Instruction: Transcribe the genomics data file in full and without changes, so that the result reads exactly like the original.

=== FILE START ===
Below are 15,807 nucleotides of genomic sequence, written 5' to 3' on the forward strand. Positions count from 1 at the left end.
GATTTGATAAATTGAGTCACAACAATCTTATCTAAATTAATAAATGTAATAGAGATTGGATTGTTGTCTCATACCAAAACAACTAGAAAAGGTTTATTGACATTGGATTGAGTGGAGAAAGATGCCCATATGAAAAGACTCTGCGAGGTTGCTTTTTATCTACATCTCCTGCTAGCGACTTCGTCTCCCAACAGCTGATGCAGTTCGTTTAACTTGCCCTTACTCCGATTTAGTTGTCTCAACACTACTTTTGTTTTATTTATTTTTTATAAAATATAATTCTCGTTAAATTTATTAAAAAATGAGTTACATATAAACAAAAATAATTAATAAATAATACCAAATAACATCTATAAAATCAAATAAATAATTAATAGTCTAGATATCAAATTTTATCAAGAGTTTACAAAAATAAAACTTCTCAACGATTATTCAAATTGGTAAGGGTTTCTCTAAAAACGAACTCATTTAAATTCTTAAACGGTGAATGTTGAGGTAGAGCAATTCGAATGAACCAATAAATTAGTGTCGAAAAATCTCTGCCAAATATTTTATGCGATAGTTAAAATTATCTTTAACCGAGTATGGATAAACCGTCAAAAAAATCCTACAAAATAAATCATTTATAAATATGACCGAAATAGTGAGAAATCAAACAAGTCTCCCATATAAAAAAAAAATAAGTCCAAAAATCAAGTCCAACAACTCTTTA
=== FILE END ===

Below are 15,807 nucleotides of genomic sequence, written 5' to 3' on the forward strand. Positions count from 1 at the left end.
GATTTGATAAATTGAGTCACAACAATCTTATCTAAATTAATAAATGTAATAGAGATTGGATTGTTGTCTCATACCAAAACAACTAGAAAAGGTTTATTGACATTGGATTGAGTGGAGAAAGATGCCCATATGAAAAGACTCTGCGAGGTTGCTTTTTATCTACATCTCCTGCTAGCGACTTCGTCTCCCAACAGCTGATGCAGTTCGTTTAACTTGCCCTTACTCCGATTTAGTTGTCTCAACACTACTTTTGTTTTATTTATTTTTTATAAAATATAATTCTCGTTAAATTTATTAAAAAATGAGTTACATATAAACAAAAATAATTAATAAATAATACCAAATAACATCTATAAAATCAAATAAATAATTAATAGTCTAGATATCAAATTTTATCAAGAGTTTACAAAAATAAAACTTCTCAACGATTATTCAAATTGGTAAGGGTTTCTCTAAAAACGAACTCATTTAAATTCTTAAACGGTGAATGTTGAGGTAGAGCAATTCGAATGAACCAATAAATTAGTGTCGAAAAATCTCTGCCAAATATTTTATGCGATAGTTAAAATTATCTTTAACCGAGTATGGATAAACCGTCAAAAAAATCCTACAAAATAAATCATTTATAAATATGACCGAAATAGTGAGAAATCAAACAAGTCTCCCATATAAAAAAAAAATAAGTCCAAAAATCAAGTCCAACAACTCTTTA